I had a nightmare last night, though it wasn’t exactly frightening; it was just terrible for its dark depressiveness. I was 25 (but I’m not sure if I was actually me) and I met a 26-year-old (about whose appearance I can remember nothing but that he was dressed in a Superman costume every time I saw him…but that really detracts from the seriousness of the whole thing, so I am going to disregard that bit henceforth). We fell in love almost immediately, and it was a deep, very passionate sort of love…well, he ended up being an alien from somewhere (I really should have seen it coming with the Superman costume). The complicated thing about it all was that he was able to travel only between his planet and Earth, at intervals of 13 years. While on his planet, he was immortal, whereas on Earth, he was immortal, as long as he did not stay here for more than a period of 3 consecutive 13-year intervals, or 39 years. If he attempted to stay more than 39 years, he would die a sudden Earth death. I got the impression that on his planet, inhabitants were one age and remained at such forever. But at each return to Earth, he would begin life again as an infant. There was a way that after remaining on Earth for 13 years, he could return to his home planet for another 13 of our Earth years, and then come back again, his age advanced 13 years from where it was when he left, for one more 13-year interval…but at the end of this time, he would be forced to give up his life forever, both on our planet, and on his own.
We loved each other so much that we decided to spend the next 13 years together; we were married immediately. Life was fantastic for the duration of that time period. We had a son, sometime in one of the final few years. He was very young when his father left—probably only around 3 or 4 years old. The years following his departure, however, were very dark, cold, and disparaging. I was not able to hold a high-paying job, and I could barely make enough for the two of us to get by. Somehow, we managed. We had a ramshackle apartment somewhere in a foreboding area of New York. My job (whatever it was) kept me out late at night, and one particular night, when my son was around 16, and had a part-time job of his own, I sauntered home down a dark street, closely following three giggling prostitutes, who must have been, by that point, about half my age (which was, oddly, older than I am now). I glared disdainfully at their backs, judging them for what they were, and started walking faster so as to pass them and avoid a meeting altogether. But as I stepped in front of them, one of them said, “Hey…you don’t look like you’re much better off than us.”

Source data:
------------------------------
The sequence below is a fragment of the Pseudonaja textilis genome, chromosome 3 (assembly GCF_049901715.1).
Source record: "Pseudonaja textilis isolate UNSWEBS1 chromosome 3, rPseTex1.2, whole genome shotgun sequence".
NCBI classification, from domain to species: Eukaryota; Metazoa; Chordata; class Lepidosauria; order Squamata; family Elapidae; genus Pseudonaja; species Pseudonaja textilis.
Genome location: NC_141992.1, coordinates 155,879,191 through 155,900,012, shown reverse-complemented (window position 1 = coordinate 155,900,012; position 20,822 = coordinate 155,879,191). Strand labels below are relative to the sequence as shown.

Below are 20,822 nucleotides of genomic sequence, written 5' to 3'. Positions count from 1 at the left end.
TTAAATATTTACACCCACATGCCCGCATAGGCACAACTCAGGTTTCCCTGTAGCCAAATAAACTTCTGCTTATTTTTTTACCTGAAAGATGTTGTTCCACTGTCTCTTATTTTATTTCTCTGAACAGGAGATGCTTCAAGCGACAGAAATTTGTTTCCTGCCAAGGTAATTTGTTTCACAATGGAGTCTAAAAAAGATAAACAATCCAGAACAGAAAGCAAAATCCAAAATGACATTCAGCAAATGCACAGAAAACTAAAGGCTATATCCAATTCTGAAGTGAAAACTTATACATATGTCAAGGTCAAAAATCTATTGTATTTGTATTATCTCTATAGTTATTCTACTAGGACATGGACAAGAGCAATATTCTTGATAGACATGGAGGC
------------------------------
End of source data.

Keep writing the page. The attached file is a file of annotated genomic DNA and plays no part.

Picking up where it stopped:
I stopped and turned to look at them. “How could you tell?”
“Well, you’re a woman alone, wandering the streets of New York at this time of night. We’ve seen you before, you know.”
“I’ve seen you before, too,” I answered.
They asked me if I had a place to stay; they offered to allow me to stay with them. They invited me to their apartment for a cup of coffee (what the heck??—I don’t even drink coffee), and for some reason, I obliged. Their dwelling was much nicer than mine. I phoned my son to tell him I would be a bit later than usual. I spent a good part of the night talking with these girls, who all turned out to be quite warmhearted. I’m not quite certain yet what it is that I learned from this talk with them—something about judging others before you know them, I would guess. At any rate, the occurrence seemed to shed a new light on life. There were others arguably worse off than I, who looked at life from a brighter perspective. Why wasn’t I like that?
And then one night, perhaps a year or so later, I returned home from work to find my son and my husband seated together at the kitchen table. He had come back. I had never expected him to. This would mean that he was sacrificing his immortal life for us, and for only such a short time. He was 52 now, and I was 51. Somehow, from that point forward, things got better. He had money from somewhere, and saved us from our destitution. And the passion returned. But all the while, the threat of ever-encroaching darkness hung over our heads. The dream abruptly ended this way.
I’m not even sure if any of that math works out because I cannot math when I’m awake, so I have no idea what those numbers were doing in my sleep.